Bootsy Bellows Aims to Open First Nightclub in the Metaverse (Exclusive) – Hollywood Reporter


It’s not enough for The H.wood Group to host some of the universe’s most popular parties and nightclubs — now they are planning to become stewards of the Metaverse’s red ropes.

John Terzian and Brian Toll, the duo behind H.wood Group, known for its popular nightclubs and restaurants, have teamed up with Alex Shultz, founder of Looks Rare Studio and Sounds Rare Studio, to envision what might be the most exclusive place in the entire Metaverse, its first nightclub, Bootsy Bellows.

Access to the virtual club would go to clubgoers who hold H.wood Group NFTs.

“We started hearing of other nightclubs taking crypto, meaning you could buy a table and pay with Bitcoin,” Toll says. “We thought that sounded really interesting. But how would that work because the value changes so often? Now we are doing marketing for Bitcoin Latinum — which is cryptocurrency — and they’re starting to roll it out now. I think NFTs are the new big thing. Alex Shultz is the first one who came to us and said, ‘We’re going to put Bootsy in the Metaverse. Let’s do some sort of online-offline combo, where we can sell Bootsy NFTs.’ Not only do people want to collect the NFT, but they want to show off that they have it.“

Denizens will use Bootsy Bellows NFTs (which will feature the club’s kitty cat logo) as an entry ticket to the party — in real life and virtually.

“We’re building the exclusive access pass for the Bootsy Bellows NFT,” Shultz says, noting it should be ready in early 2022. “As far as the Metaverse nightclub, that’s like building a video game. It costs millions of dollars, but we’re committed to raising that money and building that on the Solana blockchain, where it’s very affordable and the transactions and entry tickets to get into the club don’t cost hundreds of dollars in gas fees.” (Gas fees are payments made to cover the computing costs of completing an NFT transaction.)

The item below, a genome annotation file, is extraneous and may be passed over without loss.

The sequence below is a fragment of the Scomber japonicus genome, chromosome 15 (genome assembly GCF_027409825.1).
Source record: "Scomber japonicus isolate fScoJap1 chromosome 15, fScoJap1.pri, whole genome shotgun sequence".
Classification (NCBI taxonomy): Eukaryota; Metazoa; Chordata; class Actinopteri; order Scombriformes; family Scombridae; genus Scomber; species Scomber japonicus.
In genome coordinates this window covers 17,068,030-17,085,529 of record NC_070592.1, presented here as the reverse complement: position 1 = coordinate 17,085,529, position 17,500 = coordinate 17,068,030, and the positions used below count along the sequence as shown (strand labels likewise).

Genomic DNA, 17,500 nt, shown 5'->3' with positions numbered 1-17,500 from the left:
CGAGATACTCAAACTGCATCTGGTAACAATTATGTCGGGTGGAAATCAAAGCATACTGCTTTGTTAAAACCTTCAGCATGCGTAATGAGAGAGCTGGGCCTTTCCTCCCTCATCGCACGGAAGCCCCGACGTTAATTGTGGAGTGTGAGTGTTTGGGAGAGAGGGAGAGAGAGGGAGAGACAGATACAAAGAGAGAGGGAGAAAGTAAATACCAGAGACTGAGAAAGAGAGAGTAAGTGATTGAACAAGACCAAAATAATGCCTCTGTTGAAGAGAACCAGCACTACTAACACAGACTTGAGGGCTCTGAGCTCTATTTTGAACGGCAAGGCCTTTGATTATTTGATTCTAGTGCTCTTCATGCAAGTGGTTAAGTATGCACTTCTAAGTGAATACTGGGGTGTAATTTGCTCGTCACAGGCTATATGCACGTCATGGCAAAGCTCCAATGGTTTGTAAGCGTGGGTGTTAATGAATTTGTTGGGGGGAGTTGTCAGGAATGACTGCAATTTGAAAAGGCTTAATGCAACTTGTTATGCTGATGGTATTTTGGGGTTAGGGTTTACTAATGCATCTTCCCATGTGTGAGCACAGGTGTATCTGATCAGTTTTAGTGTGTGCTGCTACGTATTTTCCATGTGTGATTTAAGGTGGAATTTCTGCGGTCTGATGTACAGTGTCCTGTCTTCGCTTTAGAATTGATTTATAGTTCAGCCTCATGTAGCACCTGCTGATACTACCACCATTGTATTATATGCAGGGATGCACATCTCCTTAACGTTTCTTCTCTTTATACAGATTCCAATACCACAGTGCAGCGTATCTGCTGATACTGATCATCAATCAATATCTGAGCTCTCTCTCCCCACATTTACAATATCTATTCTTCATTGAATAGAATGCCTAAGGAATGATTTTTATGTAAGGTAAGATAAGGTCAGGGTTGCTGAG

For H.Wood, moving the brand beyond its flagship Sunset Strip location isn’t a new thing. They have done pop up parties at NOBU Malibu, Coachella, Cannes, Art Basel, F1 Monaco and F1 Austin, Paris Fashion Week and the Super Bowl. (H.Wood Group earlier this year opened its second Delilah location, at Wynn Las Vegas.)

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H.Wood Group’s John Terzian (left) and Brian Toll at Delilah Las Vegas. Elizabeth Daniels

And the NFT event space is ascending. Similar to the Bootsy Bellows concept, Bored Ape Yacht Club (BAYC) is an NFT collection where buyers purchase an avatar and get access to an online social club as well as in-person events (such as a recent BAYC warehouse party in Brooklyn held during an NFT conference). BAYC has become popular with celebrities including Post Malone, Jimmy Fallon, Steph Curry and Steve Aoki, who have all joined the club. Adidas even bought in and Universal Music Group formed an all-ape Metaverse band.

Shultz, a music producer and DJ, went Meta in 2020. “I’ve been focused on adding value to NFTs,” he says. “I created a situation where NFTs get you an experience. We started with YachtyCoin by Lil Yachty on Nifty Gateway — with the NFTs you would get face time with the artist. We’re looking for events that can be both in real life and virtual and the way you get into the exclusive event is through the NFT.”

At Bootsy Bellows — co-owned by actor David Arquette — the club’s team tested the concept over Halloween with an event where guests used an NFT to get into the nightclub. “That’s where we saw such an interest from the NFT community to really use the coins as utilities. Right now, 99.9 percent of all NFTs are just JPEGs,” says Shultz.

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The real-life Bootsy Bellows club in Los Angeles Elizabeth Daniels

Shultz says right now they are working on multiple pieces of art — virtual tickets modeled after the Bootsy Bellows nightclub. All this is going into their first iteration for their Metaverse along with the exclusive benefits one gets as a holder.

“No matter if the crypto market is up or down, it’s completely uncorrelated because it serves a real purpose,” he says.

He also has a project called Sounds Rare, which creates access to music rights and publishing through a similar avenue.

Through Sounds Rare, Shultz is creating a decentralized record company and music publishing company. Every NFT a buyer obtains from Sounds Rare comes with a song in which they would own publishing rights.

“You learn every aspect of the music business from songwriting to getting an artist to recording and distribution,” Shultz says. “We are creating the chance for a fan and the artist to share in the success of a song for the very first time.”

He adds, “I’m focused on how you bring NFTs to people that either have never heard of them or have heard of them, but don’t know how to participate — and especially people that have been left out of the economic equation,” he says, by using the Solana blockchain, which is more affordable. “We don’t look at it as an investment. We look at it as participation, like an actual ticket to something.”

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